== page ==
Road Traffic Injuries: A New Agenda for Child Health

This article reports on a literature review of research related to morbidity and mortality in South Asian children due to road traffic injuries (RTIs), almost all of which are preventable. Children 0 to 15 years old are the second most common group to experience RTIs (males 15-44 years old are the most common group). Fatality rates for children under the age of 5 years are approximately six times higher in South Asia than in the developed world. Most injuries in low income countries occur in urban areas, where pedestrians, passengers, and cyclists account for nearly 90% of deaths due to RTIs. The authors propose that this higher fatality among pedestrians is due to wider traffic mix and lack of safe pedestrian walking areas. The authors consider the financial impact of this situation and comment on the lack of reliable vital statistics in South Asia; this leads to an underestimation of the magnitude of RTIs that hampers efforts for its acceptance as a preventable public health problem. The authors outline possible steps to creating a safer environment, including the use of child passenger restraints, bicycle helmets, education campaigns, legislation and implementation of traffic rules and regulations, road engineering, and the creation of safe pedestrian areas.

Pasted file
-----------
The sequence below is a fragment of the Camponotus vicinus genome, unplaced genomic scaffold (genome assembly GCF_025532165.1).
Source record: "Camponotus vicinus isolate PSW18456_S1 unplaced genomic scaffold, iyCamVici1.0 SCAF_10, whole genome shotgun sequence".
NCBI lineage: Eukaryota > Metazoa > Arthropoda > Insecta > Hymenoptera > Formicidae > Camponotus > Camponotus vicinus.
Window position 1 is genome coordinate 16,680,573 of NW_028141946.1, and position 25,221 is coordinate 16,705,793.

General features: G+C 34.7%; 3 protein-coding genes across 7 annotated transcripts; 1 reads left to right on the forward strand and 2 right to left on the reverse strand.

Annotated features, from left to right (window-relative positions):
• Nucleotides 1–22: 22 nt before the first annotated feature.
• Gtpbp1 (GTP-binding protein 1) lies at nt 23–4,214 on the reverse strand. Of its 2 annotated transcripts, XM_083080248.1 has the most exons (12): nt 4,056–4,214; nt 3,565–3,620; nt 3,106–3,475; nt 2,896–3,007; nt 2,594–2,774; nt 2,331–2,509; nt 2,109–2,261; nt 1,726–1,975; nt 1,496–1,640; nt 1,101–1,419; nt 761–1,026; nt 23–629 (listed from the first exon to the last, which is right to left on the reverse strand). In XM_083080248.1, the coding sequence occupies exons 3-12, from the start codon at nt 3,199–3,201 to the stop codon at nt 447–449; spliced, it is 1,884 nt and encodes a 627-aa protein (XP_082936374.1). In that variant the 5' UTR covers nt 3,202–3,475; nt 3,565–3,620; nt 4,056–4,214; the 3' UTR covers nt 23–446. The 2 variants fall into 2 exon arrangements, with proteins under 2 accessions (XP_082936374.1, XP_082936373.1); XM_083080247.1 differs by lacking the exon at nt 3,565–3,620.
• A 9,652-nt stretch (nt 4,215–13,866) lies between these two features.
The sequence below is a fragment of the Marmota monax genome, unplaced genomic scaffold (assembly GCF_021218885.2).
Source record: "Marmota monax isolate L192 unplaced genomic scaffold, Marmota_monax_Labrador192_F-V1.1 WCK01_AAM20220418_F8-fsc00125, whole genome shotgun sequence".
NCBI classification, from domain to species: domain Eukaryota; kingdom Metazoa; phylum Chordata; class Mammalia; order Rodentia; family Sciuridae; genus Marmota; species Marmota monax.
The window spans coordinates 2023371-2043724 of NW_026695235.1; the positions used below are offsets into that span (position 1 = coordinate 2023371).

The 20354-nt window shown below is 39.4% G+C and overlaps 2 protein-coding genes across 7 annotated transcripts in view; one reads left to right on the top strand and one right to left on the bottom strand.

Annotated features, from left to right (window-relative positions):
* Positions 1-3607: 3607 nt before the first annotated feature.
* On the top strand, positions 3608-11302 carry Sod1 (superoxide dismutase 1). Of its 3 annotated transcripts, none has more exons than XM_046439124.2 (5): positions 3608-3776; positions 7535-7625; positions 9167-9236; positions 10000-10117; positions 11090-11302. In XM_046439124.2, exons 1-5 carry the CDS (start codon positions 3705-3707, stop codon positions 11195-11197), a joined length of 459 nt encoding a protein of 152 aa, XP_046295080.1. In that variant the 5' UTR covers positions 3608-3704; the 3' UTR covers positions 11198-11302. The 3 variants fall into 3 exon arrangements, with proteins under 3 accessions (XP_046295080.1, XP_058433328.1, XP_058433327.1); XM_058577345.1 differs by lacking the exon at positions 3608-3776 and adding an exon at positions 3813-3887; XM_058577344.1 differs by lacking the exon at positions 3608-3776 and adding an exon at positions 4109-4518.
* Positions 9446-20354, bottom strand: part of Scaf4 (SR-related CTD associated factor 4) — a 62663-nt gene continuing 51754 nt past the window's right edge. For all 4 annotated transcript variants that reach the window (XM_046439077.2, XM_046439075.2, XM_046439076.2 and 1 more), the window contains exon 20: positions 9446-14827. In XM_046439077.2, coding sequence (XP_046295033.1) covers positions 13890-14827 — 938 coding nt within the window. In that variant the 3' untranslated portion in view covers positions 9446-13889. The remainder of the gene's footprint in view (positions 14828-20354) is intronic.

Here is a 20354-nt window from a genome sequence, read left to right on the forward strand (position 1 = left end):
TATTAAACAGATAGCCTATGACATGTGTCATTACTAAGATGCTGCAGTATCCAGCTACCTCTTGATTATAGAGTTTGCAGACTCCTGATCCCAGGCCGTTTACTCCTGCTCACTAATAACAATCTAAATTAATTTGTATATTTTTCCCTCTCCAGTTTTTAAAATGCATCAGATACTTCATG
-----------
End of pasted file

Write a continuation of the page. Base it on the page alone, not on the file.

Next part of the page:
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  • Authors:
    • Qureshi, Asma Fozia
    • Bose, Anuradha
    • Anjum, Qudsia
  • Publication Date: 2004-12


  • English

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  • Accession Number: 01010596
  • Record Type: Publication
  • Files: TRIS
  • Created Date: Nov 18 2005 6:32AM